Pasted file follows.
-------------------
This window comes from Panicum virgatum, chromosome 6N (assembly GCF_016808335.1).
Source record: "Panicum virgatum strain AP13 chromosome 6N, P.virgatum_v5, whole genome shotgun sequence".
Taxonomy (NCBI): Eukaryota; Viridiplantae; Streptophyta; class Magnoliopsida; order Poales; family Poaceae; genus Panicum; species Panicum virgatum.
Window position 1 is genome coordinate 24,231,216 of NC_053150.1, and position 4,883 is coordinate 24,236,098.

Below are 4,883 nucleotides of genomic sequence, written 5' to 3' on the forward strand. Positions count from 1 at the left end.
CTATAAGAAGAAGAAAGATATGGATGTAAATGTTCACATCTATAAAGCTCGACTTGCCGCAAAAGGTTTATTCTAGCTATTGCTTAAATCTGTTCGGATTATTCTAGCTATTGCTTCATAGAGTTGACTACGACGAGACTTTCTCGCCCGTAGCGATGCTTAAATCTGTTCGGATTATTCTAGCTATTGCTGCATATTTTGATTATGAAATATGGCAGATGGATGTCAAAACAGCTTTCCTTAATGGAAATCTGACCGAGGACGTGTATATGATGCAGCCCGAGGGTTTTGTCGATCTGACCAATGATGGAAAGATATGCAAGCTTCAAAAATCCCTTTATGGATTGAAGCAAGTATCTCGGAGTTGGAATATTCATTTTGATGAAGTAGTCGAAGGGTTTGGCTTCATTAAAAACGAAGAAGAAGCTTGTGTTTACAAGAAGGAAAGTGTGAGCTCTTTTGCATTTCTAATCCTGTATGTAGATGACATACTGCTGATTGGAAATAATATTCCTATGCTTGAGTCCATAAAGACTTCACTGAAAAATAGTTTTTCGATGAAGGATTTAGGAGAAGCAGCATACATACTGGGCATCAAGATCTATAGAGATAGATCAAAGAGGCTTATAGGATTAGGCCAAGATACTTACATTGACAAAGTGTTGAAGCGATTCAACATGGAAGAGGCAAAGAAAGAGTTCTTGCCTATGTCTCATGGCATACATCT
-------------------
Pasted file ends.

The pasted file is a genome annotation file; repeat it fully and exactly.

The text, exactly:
This window comes from Panicum virgatum, chromosome 6N (assembly GCF_016808335.1).
Source record: "Panicum virgatum strain AP13 chromosome 6N, P.virgatum_v5, whole genome shotgun sequence".
Taxonomy (NCBI): Eukaryota; Viridiplantae; Streptophyta; class Magnoliopsida; order Poales; family Poaceae; genus Panicum; species Panicum virgatum.
Window position 1 is genome coordinate 24,231,216 of NC_053150.1, and position 4,883 is coordinate 24,236,098.

Below are 4,883 nucleotides of genomic sequence, written 5' to 3' on the forward strand. Positions count from 1 at the left end.
CTATAAGAAGAAGAAAGATATGGATGTAAATGTTCACATCTATAAAGCTCGACTTGCCGCAAAAGGTTTATTCTAGCTATTGCTTAAATCTGTTCGGATTATTCTAGCTATTGCTTCATAGAGTTGACTACGACGAGACTTTCTCGCCCGTAGCGATGCTTAAATCTGTTCGGATTATTCTAGCTATTGCTGCATATTTTGATTATGAAATATGGCAGATGGATGTCAAAACAGCTTTCCTTAATGGAAATCTGACCGAGGACGTGTATATGATGCAGCCCGAGGGTTTTGTCGATCTGACCAATGATGGAAAGATATGCAAGCTTCAAAAATCCCTTTATGGATTGAAGCAAGTATCTCGGAGTTGGAATATTCATTTTGATGAAGTAGTCGAAGGGTTTGGCTTCATTAAAAACGAAGAAGAAGCTTGTGTTTACAAGAAGGAAAGTGTGAGCTCTTTTGCATTTCTAATCCTGTATGTAGATGACATACTGCTGATTGGAAATAATATTCCTATGCTTGAGTCCATAAAGACTTCACTGAAAAATAGTTTTTCGATGAAGGATTTAGGAGAAGCAGCATACATACTGGGCATCAAGATCTATAGAGATAGATCAAAGAGGCTTATAGGATTAGGCCAAGATACTTACATTGACAAAGTGTTGAAGCGATTCAACATGGAAGAGGCAAAGAAAGAGTTCTTGCCTATGTCTCATGGCATACATCT